Greg’s PilotCast interview: “Adventure Training”


Greg’s take on how to improve the student pilot dropout rate

“The PilotCast crew banters around ideas with respected author and CFI Greg Brown, to discover ways to bring the sense of adventure back into flight training.

“From building a sense of community for new students, to rethinking the flight training curriculum, CFI pay, and becoming a pep-talk-giver yourself, no topics are off limits in this exciting episode.”

Play or download Greg’s interview here (via playback bar at bottom of PilotCast page).

Many thanks to PilotCast‘s Tiffany, Kent, and Bill, for inviting me to join this worthy discussion!

©2011 Gregory N. Brown

3 Responses to “Greg’s PilotCast interview: “Adventure Training””

  1. I’m a brand new pilot and I should say that I %100 agree with Greg in every aspect. It’s all about fun and enjoying the flight.

    Thank you Greg for being such a wonderful person and encouraging all new pilots, you helped me with my early stages and it gave me a support feeling while I was still student pilot.

    Regards,
    Patrick

    • Greg Brown Says:

      Thank you for those very kind words, Patrick. It’s meeting great people like you that makes this worth doing! BTW, I’ve added a blogroll link from this site to your terrific blog describing your road to becoming a pilot. Great stuff!

  2. Just finished listening to this episode of the PilotCast and thought the topic was excellent. In order to give a supporting example I thought I would share my story.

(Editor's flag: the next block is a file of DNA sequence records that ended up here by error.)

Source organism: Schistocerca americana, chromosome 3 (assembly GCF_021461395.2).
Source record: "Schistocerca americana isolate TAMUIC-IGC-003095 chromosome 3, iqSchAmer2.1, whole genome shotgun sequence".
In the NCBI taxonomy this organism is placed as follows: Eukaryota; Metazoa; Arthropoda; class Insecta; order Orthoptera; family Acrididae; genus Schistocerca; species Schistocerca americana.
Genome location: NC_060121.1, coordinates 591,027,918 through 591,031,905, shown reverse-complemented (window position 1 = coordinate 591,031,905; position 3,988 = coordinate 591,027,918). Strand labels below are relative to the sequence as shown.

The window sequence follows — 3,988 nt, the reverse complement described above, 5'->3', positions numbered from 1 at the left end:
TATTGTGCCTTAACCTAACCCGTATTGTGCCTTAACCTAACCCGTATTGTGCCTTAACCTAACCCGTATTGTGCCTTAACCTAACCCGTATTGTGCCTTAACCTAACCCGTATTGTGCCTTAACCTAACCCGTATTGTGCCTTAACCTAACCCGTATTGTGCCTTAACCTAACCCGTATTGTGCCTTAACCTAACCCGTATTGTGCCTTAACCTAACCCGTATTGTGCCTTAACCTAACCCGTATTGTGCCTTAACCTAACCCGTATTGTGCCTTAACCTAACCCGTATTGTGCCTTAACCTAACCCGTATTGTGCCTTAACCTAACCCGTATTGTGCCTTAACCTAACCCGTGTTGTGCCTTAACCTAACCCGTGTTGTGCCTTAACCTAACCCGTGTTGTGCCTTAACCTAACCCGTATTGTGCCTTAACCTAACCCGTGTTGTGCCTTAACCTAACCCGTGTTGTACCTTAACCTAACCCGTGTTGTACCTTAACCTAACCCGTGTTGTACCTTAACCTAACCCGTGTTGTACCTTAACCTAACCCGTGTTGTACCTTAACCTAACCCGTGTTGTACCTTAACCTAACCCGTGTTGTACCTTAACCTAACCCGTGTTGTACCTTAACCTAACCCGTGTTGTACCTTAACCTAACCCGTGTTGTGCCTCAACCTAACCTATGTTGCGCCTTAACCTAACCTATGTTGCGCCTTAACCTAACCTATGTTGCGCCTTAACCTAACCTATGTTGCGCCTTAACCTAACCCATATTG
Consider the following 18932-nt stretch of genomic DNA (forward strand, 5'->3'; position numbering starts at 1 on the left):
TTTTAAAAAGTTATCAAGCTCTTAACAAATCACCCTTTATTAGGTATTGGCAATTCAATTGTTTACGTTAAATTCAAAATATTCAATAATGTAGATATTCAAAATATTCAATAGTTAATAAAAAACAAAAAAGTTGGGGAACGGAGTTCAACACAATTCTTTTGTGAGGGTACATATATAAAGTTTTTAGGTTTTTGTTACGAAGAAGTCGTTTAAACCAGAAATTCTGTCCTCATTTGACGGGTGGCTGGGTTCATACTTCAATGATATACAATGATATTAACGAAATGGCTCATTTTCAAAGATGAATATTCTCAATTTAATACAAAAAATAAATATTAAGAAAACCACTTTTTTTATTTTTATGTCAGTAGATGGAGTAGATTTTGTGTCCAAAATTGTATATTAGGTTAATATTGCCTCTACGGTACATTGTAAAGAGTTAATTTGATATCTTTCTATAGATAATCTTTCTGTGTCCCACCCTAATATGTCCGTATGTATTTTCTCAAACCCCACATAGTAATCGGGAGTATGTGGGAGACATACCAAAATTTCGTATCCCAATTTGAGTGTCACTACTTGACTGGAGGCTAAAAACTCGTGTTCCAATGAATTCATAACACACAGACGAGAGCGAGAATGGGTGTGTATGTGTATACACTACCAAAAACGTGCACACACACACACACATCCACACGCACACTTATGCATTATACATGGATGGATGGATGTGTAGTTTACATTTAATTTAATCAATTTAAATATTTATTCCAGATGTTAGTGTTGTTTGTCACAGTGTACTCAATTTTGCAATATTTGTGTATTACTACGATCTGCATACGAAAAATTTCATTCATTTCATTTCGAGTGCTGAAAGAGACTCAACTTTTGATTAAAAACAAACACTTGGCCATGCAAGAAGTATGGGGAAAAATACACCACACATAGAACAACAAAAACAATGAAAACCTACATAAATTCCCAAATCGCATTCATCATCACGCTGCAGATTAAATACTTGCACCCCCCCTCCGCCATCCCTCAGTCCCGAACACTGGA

I am a private pilot with about 80 hours. I fly intermittently for pleasure and have no desire to fly professionally. I am 34 years old and am blessed with a good income as an IT professional which allows me to fly as I please.
    It took me 4 years to finish my private pilot and as I look back it was not due to lack of funds, lack of time or commitment. It was solely the poor instruction, flight schools and that lack of adventure. I wanted to fly for the adventure and enjoyment in a safe and professional manner. I do not want to claw out hours to become a commercial pilot. I wanted be respected as a customer and not treated as someone who is trying to join a poorly run fraternity.

    As I look back I realize I could have taken my checkride much earlier and been just fine, but poor instructors held me back and discouraged me. The only reason I finally finished is pure determination and bullheadedness. My final instructor was actually quite poor, I just ignored most of what he said and flew the best I could. I was actually stunned when I passed my checkride with flying colors and given compliments by my examiner.

    Now I look toward my IFR ticket with a more experienced eye. I am buying my own plane so I do not have to put up with poor quality aircraft at the flight school. I will interview flight instructors before going up with them and look to fellow pilots for insight into their reputation. Most importantly I will fly in a manner I enjoy and which is challenging to me, not what is dictated by a poorly written syllabus.

    Please continue the conversation of educating the flying community on how to make better flight instruction and flight schools, it is desperately needed. No one expects flying instruction to be cheap, but they do deserve for the instruction to meet their needs and be rewarding.

    Thanks and keep up the good work. On a final note, ordered the book off of Amazon, looking forward to reading and sharing your experiences with others.

    Mike

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